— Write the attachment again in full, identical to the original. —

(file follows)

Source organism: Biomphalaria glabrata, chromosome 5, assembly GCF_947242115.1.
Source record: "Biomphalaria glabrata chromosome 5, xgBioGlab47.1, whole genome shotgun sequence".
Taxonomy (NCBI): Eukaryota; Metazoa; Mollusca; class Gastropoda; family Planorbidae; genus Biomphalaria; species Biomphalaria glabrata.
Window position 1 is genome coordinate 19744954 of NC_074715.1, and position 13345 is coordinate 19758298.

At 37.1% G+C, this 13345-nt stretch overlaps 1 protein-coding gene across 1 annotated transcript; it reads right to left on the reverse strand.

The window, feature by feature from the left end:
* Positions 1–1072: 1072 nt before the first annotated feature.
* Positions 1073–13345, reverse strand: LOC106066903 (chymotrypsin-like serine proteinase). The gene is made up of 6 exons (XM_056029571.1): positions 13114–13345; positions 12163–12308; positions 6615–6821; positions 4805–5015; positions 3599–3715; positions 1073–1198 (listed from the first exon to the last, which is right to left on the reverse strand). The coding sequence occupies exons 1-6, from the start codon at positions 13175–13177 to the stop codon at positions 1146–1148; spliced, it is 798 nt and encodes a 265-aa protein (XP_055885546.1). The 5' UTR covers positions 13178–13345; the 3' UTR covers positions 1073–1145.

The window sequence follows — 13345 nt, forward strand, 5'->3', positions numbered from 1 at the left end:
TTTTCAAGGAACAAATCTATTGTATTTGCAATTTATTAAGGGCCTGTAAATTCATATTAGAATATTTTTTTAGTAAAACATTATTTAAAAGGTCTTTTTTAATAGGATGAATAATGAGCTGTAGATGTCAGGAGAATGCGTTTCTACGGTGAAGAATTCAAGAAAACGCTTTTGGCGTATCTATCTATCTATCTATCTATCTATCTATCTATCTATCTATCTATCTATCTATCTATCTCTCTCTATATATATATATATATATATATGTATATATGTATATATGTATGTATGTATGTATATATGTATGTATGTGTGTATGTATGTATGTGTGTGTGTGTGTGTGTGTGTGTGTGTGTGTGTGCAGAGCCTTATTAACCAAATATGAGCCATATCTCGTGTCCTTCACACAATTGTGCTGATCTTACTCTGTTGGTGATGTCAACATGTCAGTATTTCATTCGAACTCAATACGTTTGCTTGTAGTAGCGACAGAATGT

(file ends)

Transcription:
Source organism: Biomphalaria glabrata, chromosome 5, assembly GCF_947242115.1.
Source record: "Biomphalaria glabrata chromosome 5, xgBioGlab47.1, whole genome shotgun sequence".
Taxonomy (NCBI): Eukaryota; Metazoa; Mollusca; class Gastropoda; family Planorbidae; genus Biomphalaria; species Biomphalaria glabrata.
Window position 1 is genome coordinate 19744954 of NC_074715.1, and position 13345 is coordinate 19758298.

At 37.1% G+C, this 13345-nt stretch overlaps 1 protein-coding gene across 1 annotated transcript; it reads right to left on the reverse strand.

The window, feature by feature from the left end:
* Positions 1–1072: 1072 nt before the first annotated feature.
* Positions 1073–13345, reverse strand: LOC106066903 (chymotrypsin-like serine proteinase). The gene is made up of 6 exons (XM_056029571.1): positions 13114–13345; positions 12163–12308; positions 6615–6821; positions 4805–5015; positions 3599–3715; positions 1073–1198 (listed from the first exon to the last, which is right to left on the reverse strand). The coding sequence occupies exons 1-6, from the start codon at positions 13175–13177 to the stop codon at positions 1146–1148; spliced, it is 798 nt and encodes a 265-aa protein (XP_055885546.1). The 5' UTR covers positions 13178–13345; the 3' UTR covers positions 1073–1145.

The window sequence follows — 13345 nt, forward strand, 5'->3', positions numbered from 1 at the left end:
TTTTCAAGGAACAAATCTATTGTATTTGCAATTTATTAAGGGCCTGTAAATTCATATTAGAATATTTTTTTAGTAAAACATTATTTAAAAGGTCTTTTTTAATAGGATGAATAATGAGCTGTAGATGTCAGGAGAATGCGTTTCTACGGTGAAGAATTCAAGAAAACGCTTTTGGCGTATCTATCTATCTATCTATCTATCTATCTATCTATCTATCTATCTATCTATCTATCTATCTCTCTCTATATATATATATATATATATATGTATATATGTATATATGTATGTATGTATGTATATATGTATGTATGTGTGTATGTATGTATGTGTGTGTGTGTGTGTGTGTGTGTGTGTGTGTGTGCAGAGCCTTATTAACCAAATATGAGCCATATCTCGTGTCCTTCACACAATTGTGCTGATCTTACTCTGTTGGTGATGTCAACATGTCAGTATTTCATTCGAACTCAATACGTTTGCTTGTAGTAGCGACAGAATGT